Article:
Komolafe, MA, Ogunlade O, Komolafe EO.  2006.  Stroke mortality in a teaching hospital in south-west of Nigeria, 2006. African Journal of Neurological Sciences. 25(2) Abstract

Stroke, a major cause of morbidity and mortality is on the increase and with increasing mortality. Our retrospective review of all stroke admissions from 1990 - 2000 show that cerebrovascular disease accounted for 3.6% (293/8144) of all medical admissions; has a case fatality rate of 45% with the majority (61%) occurring in the first week; mean age of stroke deaths was 62 years (SD +/- 13); and severe as well as uncontrolled hypertension is the most important risk factor. Community based programmes aimed at early detection and treatment of hypertension in addition to screening for those with high risk factors should be put in place.

Komolafe, MA, Owagbemi OF, Alimi TI.  2018.  The distribution and pattern of neurological disease in a neurology clinic in Ile-Ife, Nigeria, 2018. Nigerian Journal of Clinical Practice. 21(11) Abstract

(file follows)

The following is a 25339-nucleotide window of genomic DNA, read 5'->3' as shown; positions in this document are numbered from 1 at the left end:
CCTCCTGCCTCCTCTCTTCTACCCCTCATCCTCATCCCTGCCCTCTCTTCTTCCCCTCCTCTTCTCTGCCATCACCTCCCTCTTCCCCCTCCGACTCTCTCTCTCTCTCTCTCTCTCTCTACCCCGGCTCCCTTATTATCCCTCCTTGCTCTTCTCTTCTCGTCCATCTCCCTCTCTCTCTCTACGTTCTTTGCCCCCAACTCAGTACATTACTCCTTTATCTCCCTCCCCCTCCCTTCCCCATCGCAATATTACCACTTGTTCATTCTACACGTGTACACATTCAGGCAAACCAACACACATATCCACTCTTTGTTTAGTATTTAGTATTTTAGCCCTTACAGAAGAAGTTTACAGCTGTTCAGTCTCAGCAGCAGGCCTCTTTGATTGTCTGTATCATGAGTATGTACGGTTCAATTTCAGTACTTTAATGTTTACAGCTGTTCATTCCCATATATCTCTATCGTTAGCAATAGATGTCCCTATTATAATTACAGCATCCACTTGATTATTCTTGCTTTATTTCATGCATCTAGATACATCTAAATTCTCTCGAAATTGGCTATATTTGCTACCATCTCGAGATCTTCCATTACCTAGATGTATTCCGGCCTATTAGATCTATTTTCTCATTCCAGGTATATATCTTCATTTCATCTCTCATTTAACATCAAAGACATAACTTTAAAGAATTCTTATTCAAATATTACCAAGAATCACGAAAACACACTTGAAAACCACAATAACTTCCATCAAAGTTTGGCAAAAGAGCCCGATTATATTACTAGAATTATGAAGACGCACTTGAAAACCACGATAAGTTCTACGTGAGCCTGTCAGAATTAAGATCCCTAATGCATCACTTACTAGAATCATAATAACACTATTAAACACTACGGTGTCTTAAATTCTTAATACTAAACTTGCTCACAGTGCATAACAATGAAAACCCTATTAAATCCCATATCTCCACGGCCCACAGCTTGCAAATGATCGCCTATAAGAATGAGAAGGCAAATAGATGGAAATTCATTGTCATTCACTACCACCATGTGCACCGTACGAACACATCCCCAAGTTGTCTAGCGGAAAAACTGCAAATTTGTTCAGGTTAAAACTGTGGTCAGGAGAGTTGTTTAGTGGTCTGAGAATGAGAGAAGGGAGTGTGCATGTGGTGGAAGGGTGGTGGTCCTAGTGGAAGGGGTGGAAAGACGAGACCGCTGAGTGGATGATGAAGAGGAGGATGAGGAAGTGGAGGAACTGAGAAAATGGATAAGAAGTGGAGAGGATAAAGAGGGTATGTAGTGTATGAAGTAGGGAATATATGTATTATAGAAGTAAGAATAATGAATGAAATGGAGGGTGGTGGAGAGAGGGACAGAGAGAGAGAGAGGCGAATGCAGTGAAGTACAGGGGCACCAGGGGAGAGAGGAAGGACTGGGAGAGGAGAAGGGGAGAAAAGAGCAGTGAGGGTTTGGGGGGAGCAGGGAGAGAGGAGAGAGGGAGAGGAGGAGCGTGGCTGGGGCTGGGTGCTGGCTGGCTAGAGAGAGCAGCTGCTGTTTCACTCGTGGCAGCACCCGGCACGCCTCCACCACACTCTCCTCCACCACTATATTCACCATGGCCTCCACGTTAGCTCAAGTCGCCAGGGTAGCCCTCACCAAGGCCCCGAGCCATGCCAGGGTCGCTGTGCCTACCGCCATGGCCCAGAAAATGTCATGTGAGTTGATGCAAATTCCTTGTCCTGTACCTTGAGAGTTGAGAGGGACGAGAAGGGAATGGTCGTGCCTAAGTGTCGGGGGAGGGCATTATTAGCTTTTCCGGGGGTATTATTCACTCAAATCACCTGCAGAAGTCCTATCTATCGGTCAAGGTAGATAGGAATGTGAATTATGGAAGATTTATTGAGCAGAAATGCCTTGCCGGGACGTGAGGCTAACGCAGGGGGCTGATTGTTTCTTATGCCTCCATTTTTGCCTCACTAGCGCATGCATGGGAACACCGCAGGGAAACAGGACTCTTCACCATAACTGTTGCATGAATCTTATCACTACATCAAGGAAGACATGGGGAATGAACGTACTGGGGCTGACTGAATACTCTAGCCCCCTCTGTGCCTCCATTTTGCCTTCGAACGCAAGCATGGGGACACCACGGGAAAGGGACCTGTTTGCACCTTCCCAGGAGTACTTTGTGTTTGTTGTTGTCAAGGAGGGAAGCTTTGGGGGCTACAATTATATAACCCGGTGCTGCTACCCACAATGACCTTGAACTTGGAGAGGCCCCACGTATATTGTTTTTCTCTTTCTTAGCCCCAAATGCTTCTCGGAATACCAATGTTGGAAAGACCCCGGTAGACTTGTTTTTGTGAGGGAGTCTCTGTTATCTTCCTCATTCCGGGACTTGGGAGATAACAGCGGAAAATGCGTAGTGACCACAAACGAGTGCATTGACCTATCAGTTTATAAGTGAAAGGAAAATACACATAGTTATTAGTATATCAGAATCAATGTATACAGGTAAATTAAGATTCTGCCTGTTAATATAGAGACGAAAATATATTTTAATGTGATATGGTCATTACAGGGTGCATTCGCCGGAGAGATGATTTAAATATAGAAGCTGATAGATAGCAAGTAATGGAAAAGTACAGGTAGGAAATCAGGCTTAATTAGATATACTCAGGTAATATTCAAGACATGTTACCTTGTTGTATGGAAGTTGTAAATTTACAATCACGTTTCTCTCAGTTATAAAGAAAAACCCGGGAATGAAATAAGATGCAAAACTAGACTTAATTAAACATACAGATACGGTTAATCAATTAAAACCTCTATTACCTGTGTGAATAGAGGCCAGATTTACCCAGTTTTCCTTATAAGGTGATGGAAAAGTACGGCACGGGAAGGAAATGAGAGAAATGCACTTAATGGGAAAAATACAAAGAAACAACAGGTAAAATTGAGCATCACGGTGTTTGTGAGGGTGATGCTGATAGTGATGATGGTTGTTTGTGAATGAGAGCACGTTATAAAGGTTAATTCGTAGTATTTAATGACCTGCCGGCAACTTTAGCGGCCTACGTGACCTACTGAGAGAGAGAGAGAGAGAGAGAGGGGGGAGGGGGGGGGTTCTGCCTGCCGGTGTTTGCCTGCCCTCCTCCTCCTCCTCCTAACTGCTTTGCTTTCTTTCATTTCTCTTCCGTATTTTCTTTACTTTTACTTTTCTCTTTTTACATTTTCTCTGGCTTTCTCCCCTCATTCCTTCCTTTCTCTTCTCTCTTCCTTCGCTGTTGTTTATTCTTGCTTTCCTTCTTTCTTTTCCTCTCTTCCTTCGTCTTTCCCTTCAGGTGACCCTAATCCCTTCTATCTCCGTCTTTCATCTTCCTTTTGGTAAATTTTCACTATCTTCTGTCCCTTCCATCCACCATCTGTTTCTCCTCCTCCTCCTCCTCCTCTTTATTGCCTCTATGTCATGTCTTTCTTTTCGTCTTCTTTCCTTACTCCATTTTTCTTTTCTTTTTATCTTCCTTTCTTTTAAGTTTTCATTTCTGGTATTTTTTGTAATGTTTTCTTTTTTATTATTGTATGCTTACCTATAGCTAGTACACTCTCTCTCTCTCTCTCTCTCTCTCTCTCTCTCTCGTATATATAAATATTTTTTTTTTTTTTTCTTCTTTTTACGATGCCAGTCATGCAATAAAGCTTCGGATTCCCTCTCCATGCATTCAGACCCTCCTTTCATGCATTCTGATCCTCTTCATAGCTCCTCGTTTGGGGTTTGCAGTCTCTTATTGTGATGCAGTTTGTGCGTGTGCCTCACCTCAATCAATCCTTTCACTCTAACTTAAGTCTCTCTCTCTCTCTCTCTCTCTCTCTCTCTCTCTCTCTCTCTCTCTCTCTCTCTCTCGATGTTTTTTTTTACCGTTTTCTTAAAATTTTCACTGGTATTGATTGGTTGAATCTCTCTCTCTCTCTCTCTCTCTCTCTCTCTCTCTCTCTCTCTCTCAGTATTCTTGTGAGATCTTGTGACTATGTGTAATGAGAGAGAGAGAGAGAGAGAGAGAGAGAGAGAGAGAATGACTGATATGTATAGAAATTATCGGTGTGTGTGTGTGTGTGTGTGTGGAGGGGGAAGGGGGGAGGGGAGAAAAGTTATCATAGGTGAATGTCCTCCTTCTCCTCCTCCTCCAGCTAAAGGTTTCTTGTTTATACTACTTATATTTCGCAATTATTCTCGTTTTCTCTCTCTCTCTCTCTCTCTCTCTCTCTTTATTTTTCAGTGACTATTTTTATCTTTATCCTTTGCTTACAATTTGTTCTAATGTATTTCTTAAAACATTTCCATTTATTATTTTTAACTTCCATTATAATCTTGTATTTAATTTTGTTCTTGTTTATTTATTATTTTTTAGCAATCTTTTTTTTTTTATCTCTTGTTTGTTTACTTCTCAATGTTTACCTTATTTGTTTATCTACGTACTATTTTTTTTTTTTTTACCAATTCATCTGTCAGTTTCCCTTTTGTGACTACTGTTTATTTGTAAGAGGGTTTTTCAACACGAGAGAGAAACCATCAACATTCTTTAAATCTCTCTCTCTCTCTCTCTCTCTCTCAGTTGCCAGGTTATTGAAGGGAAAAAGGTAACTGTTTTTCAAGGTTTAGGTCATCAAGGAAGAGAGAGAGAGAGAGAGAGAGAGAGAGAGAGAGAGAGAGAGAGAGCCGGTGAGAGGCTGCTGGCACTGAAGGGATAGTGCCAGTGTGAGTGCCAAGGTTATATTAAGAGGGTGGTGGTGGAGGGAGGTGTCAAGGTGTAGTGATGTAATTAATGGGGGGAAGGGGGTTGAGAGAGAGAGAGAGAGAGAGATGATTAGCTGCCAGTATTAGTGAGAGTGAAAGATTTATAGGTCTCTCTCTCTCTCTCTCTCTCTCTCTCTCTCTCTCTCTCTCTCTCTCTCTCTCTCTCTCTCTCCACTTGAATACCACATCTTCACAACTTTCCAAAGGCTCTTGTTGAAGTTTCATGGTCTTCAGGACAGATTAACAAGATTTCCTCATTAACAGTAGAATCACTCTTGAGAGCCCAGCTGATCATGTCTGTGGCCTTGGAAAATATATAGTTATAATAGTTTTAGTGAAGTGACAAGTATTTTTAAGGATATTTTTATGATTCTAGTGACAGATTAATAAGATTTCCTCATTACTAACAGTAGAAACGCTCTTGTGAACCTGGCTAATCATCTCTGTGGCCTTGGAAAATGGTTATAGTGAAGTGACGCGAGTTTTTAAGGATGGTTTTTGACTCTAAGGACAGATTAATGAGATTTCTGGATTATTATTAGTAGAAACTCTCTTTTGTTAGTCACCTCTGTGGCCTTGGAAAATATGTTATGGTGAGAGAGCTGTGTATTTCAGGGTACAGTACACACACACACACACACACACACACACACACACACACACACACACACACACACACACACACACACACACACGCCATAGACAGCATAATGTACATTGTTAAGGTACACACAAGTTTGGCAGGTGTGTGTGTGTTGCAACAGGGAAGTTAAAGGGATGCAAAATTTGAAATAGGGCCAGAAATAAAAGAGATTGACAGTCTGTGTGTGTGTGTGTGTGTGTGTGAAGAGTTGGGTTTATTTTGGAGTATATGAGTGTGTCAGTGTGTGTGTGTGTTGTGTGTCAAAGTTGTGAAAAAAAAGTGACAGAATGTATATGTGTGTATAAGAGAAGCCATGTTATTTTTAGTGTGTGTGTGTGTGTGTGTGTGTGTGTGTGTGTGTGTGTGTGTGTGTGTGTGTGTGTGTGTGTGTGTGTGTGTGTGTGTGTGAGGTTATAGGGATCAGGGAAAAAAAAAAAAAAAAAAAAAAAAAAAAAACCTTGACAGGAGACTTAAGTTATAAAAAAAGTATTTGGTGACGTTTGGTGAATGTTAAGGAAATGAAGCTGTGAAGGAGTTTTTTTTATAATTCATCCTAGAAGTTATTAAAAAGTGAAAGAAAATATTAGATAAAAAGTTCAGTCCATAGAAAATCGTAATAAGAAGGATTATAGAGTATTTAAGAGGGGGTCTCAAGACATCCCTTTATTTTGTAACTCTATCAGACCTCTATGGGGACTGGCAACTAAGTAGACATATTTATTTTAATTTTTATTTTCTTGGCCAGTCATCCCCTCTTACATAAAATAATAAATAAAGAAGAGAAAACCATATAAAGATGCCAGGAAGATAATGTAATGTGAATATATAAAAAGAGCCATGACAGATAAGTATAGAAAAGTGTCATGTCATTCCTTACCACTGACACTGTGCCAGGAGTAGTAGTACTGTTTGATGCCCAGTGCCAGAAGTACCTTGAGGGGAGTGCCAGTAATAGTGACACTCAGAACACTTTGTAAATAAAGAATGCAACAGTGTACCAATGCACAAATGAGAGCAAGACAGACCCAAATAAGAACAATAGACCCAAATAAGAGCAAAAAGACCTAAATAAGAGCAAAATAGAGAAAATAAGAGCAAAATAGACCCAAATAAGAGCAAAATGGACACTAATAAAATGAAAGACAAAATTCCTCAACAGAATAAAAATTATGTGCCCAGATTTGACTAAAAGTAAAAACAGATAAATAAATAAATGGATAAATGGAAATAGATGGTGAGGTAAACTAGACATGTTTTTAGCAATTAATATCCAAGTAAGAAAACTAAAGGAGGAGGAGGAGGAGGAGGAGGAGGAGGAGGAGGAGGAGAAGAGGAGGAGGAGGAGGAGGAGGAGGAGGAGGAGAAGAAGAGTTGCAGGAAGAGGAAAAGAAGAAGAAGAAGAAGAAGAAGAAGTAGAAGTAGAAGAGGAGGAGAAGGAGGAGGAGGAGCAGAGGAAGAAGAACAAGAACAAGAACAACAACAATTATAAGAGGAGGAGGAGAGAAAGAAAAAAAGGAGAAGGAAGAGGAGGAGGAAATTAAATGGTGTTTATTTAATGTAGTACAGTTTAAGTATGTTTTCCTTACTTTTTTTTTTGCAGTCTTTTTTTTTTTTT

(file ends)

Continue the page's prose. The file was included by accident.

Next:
Background: Neurological disorders are common and contribute significantly to disease burden, disability-adjusted life years and death. Objective: To assess the distribution of neurological disease in patients presenting to our hospital. Methods: The records of the Adult Neurology Clinic in Obafemi Awolowo University Teaching Hospitals Complex, Ile-Ife, Osun state, Nigeria were reviewed retrospectively for the years 2003-2005 and 2010-2014, and diagnoses as made by the Consultant were obtained and analyzed. Results: The total number of complaints was 1,524 and 86.4% of these were neurological in nature. Episodic and paroxysmal disorders (ICD-10) accounted for 54.1% of the diagnoses, and epilepsy and stroke were the most common of these. Of the 1,226 patients seen during the period, 91.4% had neurological disorders. The peak occurrence of these disorders was within the first three decades of life. Conclusion: Epilepsy and stroke are the commonest neurological disorders in the outpatient setting and there should be more studies in the community on their prevalence and impact.